Last month, over thirty higher education administrators assembled for two days in Austin, Texas, to discuss the future of higher education marketing. Among the group were presidents, provosts, directors and managers of marketing, enrollment, and admissions representing some of the most prestigious institutions in the country. They gathered at the Independence Inn in the heart of downtown Austin to discuss the unique challenges facing their institutions and to share strategies and tactics for overcoming these challenges. Though many topics were examined, there were three overarching themes that stood out during the meeting. They are:
Age no longer predicts learning patterns.
You can’t manage what you can’t measure.
Marketing diversification is key.
Let’s take a closer look at all three of these critically important themes and how you can respond to them within your institution.
1. Age no longer predicts learning patterns
Gone are the days of online students all being adults who have aged out of the traditional college experience. Even longer gone are the days of the majority of undergraduates studying full-time, on-campus, and straight out of high school. Carol Aslanian—President and Founder of Aslanian Market Research—presented recent data from her new, Post-Traditional College Students Report,shedding light on how much the post-traditional student has transformed since the demand for remote learning and untraditional courses of study have increased. “Slightly more than half of post-traditional students are 29 years of age or younger when they first enrolled or reenrolled in undergraduate education,” Aslanian reported. “What’s more, 40 percent of those surveyed preferred to take classes during the afternoon and evening hours, suggesting that many prospective students now work part-time or have other family obligations, which only permits them to study during off-hours.” If your institution is seeking to attract post-traditional students, you must not only be aware of these preferences but also offer options to satiate the needs of this cohort.
2. You can’t manage what you can’t measure
In today’s multichannel marketing world, prospective students are interacting and engaging with your institutions across a myriad of platforms and channels. The good news: digital marketing makes it easier than ever to reach the right students at the right time. The bad news: it’s becoming increasingly more difficult to efficiently track, measure, and optimize your campaigns. Without the right processes and tools in place, you could end up spending your higher education media budget both inefficiently and ineffectively. Thankfully, there now exists higher education marketing analytics tools to help you track and surface pertinent information in realtime. “With the right tool in place, you can quickly and easily optimize each layer of your enrollment funnel by tracking where students are entering your funnel and how they ultimately become an enrollment,” described Greg Clayton, President of Student Acquisition Solutions, during his presentation titled: Calculating the ROI of Your Marketing Dollars. To accurately determine which marketing channels work, which don’t, and which deserve more budget, all the factions of your digital marketing must be connected to your analytical tool.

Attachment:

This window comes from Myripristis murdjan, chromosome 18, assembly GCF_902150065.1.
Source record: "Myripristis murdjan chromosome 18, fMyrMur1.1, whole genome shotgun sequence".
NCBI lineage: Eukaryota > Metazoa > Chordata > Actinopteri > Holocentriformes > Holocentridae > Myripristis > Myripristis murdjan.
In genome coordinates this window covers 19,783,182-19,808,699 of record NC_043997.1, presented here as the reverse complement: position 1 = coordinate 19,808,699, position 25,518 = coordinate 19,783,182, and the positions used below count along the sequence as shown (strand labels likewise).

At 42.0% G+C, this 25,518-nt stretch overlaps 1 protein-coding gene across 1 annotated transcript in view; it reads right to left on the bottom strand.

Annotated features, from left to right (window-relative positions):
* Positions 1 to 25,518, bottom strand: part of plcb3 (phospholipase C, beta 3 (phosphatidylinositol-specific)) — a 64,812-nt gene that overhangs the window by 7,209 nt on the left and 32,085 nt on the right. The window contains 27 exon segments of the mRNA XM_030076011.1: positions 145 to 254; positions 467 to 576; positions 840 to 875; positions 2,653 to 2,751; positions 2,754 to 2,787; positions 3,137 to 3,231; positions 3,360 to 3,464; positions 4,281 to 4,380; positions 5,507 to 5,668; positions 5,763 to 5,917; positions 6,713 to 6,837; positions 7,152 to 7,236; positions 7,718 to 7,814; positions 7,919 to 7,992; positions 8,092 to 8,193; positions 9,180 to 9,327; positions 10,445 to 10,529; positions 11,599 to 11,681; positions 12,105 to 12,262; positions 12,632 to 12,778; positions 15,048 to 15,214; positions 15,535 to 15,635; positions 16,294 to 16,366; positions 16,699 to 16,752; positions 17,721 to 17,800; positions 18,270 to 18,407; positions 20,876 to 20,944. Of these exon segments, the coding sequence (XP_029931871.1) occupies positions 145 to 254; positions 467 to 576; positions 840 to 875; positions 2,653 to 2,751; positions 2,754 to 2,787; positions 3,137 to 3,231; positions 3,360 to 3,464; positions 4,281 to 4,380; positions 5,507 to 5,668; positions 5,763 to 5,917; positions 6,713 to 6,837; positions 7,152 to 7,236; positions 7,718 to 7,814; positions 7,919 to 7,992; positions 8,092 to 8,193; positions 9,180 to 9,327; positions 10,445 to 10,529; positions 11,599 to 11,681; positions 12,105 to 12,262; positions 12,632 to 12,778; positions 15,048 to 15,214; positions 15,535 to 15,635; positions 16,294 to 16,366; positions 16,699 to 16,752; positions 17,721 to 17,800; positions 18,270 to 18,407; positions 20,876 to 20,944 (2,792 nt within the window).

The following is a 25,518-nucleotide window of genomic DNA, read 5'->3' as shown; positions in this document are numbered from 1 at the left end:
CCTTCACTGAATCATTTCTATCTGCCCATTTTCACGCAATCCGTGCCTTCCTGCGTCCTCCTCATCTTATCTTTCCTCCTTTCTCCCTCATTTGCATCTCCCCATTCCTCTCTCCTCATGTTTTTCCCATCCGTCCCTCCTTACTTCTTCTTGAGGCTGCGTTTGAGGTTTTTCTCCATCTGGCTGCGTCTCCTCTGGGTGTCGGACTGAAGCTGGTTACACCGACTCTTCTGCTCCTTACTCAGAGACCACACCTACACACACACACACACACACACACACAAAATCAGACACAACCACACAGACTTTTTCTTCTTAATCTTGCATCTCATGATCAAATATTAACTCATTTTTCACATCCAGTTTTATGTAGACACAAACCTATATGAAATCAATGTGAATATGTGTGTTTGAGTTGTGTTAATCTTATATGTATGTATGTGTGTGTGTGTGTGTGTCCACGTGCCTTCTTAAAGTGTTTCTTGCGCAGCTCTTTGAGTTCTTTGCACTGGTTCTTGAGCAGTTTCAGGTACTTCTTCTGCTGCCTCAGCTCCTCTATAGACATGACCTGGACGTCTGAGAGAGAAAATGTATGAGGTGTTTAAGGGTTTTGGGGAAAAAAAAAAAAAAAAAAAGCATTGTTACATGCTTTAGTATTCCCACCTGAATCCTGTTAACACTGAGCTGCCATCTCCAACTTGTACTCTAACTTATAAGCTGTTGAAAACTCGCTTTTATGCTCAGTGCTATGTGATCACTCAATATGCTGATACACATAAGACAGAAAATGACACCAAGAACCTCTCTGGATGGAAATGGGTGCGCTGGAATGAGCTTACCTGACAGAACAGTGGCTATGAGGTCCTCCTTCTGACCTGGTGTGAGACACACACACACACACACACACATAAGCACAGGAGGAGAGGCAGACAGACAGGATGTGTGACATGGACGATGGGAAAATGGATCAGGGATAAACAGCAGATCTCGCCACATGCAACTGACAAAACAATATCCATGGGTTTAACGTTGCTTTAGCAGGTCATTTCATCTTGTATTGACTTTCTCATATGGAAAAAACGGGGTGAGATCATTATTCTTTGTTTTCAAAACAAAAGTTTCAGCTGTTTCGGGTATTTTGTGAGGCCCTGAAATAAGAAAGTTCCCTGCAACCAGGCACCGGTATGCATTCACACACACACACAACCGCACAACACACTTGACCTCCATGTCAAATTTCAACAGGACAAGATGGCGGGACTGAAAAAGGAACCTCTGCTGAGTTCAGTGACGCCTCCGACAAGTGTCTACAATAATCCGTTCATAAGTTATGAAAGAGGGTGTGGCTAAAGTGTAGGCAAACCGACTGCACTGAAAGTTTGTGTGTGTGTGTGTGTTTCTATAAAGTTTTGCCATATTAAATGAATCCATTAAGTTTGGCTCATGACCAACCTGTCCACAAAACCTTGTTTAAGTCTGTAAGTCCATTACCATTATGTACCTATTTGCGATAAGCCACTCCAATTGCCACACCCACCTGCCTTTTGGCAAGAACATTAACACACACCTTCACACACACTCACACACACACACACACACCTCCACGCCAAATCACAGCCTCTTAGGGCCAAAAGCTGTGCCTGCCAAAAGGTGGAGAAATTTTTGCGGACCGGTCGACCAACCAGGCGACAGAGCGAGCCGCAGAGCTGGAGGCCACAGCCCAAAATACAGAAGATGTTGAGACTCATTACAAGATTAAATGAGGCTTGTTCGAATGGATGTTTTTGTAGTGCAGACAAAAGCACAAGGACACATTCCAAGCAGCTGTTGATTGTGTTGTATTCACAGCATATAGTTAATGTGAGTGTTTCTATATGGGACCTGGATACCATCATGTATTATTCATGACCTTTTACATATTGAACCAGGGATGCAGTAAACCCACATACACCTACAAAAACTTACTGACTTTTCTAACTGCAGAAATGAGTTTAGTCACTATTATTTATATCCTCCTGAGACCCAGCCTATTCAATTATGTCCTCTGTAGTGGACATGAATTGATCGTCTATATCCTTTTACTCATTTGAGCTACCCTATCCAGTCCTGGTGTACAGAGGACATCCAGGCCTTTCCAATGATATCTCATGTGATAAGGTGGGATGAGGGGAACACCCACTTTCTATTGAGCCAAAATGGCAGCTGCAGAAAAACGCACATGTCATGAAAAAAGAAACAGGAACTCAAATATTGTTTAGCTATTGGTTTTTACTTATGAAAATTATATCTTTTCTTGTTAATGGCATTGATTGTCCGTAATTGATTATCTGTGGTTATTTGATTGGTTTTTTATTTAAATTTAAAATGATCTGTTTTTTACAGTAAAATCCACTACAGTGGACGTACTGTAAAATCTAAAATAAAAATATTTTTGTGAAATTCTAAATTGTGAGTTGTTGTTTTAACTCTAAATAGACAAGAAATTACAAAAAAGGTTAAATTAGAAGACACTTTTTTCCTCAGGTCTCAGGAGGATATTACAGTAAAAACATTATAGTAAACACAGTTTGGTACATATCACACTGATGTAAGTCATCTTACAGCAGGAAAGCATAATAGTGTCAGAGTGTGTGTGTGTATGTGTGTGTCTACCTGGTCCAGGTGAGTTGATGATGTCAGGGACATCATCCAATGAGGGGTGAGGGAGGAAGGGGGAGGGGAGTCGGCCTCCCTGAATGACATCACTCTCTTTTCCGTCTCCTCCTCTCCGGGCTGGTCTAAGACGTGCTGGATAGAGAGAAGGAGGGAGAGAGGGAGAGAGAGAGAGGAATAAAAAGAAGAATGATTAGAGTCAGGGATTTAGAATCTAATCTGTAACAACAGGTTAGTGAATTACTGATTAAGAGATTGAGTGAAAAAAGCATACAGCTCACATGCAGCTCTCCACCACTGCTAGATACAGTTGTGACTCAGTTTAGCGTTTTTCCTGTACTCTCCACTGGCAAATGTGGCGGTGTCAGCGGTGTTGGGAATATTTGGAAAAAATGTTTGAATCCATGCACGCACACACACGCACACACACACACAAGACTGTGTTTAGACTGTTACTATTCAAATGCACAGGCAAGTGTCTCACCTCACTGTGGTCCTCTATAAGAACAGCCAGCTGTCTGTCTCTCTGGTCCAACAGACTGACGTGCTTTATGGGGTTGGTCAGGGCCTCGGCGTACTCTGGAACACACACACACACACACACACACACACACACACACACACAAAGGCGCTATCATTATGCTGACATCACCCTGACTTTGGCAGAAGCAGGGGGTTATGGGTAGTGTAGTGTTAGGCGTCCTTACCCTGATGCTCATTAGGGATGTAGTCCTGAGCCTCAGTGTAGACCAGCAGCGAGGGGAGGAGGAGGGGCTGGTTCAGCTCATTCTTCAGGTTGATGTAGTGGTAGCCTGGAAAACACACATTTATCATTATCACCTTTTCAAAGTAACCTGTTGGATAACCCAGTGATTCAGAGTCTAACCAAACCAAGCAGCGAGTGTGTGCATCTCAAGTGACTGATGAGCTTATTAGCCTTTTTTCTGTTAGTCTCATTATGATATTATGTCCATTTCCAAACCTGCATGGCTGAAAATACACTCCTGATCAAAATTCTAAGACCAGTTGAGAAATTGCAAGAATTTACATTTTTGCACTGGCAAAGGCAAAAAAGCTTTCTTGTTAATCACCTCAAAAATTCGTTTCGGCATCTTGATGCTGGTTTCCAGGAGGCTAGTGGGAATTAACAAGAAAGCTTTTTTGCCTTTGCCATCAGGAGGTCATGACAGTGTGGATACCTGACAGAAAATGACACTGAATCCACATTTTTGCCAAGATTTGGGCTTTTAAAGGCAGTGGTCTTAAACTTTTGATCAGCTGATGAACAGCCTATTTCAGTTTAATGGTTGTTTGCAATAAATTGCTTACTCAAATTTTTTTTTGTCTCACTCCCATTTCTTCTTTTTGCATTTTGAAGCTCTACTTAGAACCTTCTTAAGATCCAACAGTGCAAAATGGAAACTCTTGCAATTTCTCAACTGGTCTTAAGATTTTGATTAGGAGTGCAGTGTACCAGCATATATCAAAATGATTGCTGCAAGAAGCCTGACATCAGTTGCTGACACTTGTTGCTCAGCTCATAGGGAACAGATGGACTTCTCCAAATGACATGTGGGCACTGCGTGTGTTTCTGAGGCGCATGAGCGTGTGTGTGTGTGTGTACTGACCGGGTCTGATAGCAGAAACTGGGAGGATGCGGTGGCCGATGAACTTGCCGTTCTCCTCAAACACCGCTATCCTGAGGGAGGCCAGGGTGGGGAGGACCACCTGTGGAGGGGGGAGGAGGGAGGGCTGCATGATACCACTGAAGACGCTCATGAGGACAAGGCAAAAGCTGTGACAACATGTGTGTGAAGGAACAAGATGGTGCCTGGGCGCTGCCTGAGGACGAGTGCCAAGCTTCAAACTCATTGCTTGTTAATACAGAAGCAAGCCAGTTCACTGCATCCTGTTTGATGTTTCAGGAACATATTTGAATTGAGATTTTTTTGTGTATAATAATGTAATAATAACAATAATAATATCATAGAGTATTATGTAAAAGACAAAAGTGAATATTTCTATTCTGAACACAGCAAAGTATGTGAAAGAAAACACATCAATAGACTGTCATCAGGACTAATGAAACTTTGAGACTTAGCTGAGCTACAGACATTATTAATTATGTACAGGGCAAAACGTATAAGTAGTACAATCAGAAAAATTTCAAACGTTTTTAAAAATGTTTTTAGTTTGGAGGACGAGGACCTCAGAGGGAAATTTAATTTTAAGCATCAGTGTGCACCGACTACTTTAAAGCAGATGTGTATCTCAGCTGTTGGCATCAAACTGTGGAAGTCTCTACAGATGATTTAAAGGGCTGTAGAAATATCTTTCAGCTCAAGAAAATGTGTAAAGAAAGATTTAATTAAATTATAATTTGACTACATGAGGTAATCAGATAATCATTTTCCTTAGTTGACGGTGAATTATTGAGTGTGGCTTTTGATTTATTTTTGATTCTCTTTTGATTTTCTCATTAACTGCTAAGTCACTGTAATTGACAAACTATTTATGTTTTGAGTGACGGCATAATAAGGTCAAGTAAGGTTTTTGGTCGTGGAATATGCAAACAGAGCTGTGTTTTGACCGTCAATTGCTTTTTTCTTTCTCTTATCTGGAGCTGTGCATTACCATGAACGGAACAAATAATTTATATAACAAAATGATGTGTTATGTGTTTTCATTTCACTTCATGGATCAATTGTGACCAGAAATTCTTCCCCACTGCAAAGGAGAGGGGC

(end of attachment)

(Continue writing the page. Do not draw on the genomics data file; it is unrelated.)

3. Marketing diversification is key
You’ve determined the audience, setup systems to capture your marketing data, and now you need to spend your marketing dollars. Well, as the old adage goes: don’t spend all of your money in one place. During the conference several attendees expressed that when it came to determining what their digital marketing mix should look like, they weren’t sure how to prioritize or where to allocate their spending. “Just as you would diversify your personal investments, you should diversify how your digital marketing budget is allocated,” explained Bruce Douglas’ CEO of EducationDynamics duringhis presentation titled, Building a Digital Marketing Strategy to Attract Post-Traditional Students, which highlighted some possible areas for digital marketing allocation, including:
Search Engine Optimization (SEO/Organic Search)
Search Engine Marketing/Paid Search
Display and Social Advertising
Don’t believe digital media is important? Well according to a recent Google higher education study: 86 percent of prospective students said digital resources played an important role in their education process. That’s double the number who said admissions counselors were important and almost triple the number of family and friends. Considering how much of prospective students’ time is spent on their phones and computers, institutions must leverage digital campaigns that find and target students where they are active—not passively wait for students to find them. Though, many other topics were discussed, these three stood out as the most important among the higher education administrators who attended the Austin Showcase. Interested in learning more? Register to attend the Conference on Adult Learner Enrollment Management (CALEM), held in Denver on April 5-7, 2017. With 28 speakers, 33 sessions, and hundreds of higher education professionals attending, you’re sure to learn marketing, enrollment, and admissions strategies and tactics to help you reach your adult student enrollment goals.